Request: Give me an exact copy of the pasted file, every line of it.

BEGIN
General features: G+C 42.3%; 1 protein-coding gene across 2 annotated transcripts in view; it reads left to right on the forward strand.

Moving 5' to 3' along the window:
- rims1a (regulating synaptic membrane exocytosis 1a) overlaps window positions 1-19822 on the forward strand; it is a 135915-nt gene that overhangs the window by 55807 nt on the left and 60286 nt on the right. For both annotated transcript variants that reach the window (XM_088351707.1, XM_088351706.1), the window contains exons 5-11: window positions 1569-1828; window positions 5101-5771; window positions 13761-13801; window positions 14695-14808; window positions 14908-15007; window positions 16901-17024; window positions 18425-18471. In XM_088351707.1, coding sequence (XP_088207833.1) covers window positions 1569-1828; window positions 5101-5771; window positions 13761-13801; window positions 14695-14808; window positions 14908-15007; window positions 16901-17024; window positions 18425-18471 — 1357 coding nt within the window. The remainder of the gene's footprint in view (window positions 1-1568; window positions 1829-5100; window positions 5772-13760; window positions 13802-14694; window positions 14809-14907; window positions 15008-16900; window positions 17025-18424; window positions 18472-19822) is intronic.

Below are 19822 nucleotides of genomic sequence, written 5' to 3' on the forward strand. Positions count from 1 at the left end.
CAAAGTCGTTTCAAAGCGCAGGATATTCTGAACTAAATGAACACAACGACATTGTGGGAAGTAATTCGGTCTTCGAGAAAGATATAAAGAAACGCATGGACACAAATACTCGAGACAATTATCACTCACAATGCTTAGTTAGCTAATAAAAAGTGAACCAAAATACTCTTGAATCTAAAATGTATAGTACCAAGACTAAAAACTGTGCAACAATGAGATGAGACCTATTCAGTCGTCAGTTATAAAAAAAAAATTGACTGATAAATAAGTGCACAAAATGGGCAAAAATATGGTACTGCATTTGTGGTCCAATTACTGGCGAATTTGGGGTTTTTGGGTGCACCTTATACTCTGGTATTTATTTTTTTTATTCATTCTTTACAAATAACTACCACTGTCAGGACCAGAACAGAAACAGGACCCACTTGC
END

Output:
General features: G+C 42.3%; 1 protein-coding gene across 2 annotated transcripts in view; it reads left to right on the forward strand.

Moving 5' to 3' along the window:
- rims1a (regulating synaptic membrane exocytosis 1a) overlaps window positions 1-19822 on the forward strand; it is a 135915-nt gene that overhangs the window by 55807 nt on the left and 60286 nt on the right. For both annotated transcript variants that reach the window (XM_088351707.1, XM_088351706.1), the window contains exons 5-11: window positions 1569-1828; window positions 5101-5771; window positions 13761-13801; window positions 14695-14808; window positions 14908-15007; window positions 16901-17024; window positions 18425-18471. In XM_088351707.1, coding sequence (XP_088207833.1) covers window positions 1569-1828; window positions 5101-5771; window positions 13761-13801; window positions 14695-14808; window positions 14908-15007; window positions 16901-17024; window positions 18425-18471 — 1357 coding nt within the window. The remainder of the gene's footprint in view (window positions 1-1568; window positions 1829-5100; window positions 5772-13760; window positions 13802-14694; window positions 14809-14907; window positions 15008-16900; window positions 17025-18424; window positions 18472-19822) is intronic.

Below are 19822 nucleotides of genomic sequence, written 5' to 3' on the forward strand. Positions count from 1 at the left end.
CAAAGTCGTTTCAAAGCGCAGGATATTCTGAACTAAATGAACACAACGACATTGTGGGAAGTAATTCGGTCTTCGAGAAAGATATAAAGAAACGCATGGACACAAATACTCGAGACAATTATCACTCACAATGCTTAGTTAGCTAATAAAAAGTGAACCAAAATACTCTTGAATCTAAAATGTATAGTACCAAGACTAAAAACTGTGCAACAATGAGATGAGACCTATTCAGTCGTCAGTTATAAAAAAAAAATTGACTGATAAATAAGTGCACAAAATGGGCAAAAATATGGTACTGCATTTGTGGTCCAATTACTGGCGAATTTGGGGTTTTTGGGTGCACCTTATACTCTGGTATTTATTTTTTTTATTCATTCTTTACAAATAACTACCACTGTCAGGACCAGAACAGAAACAGGACCCACTTGC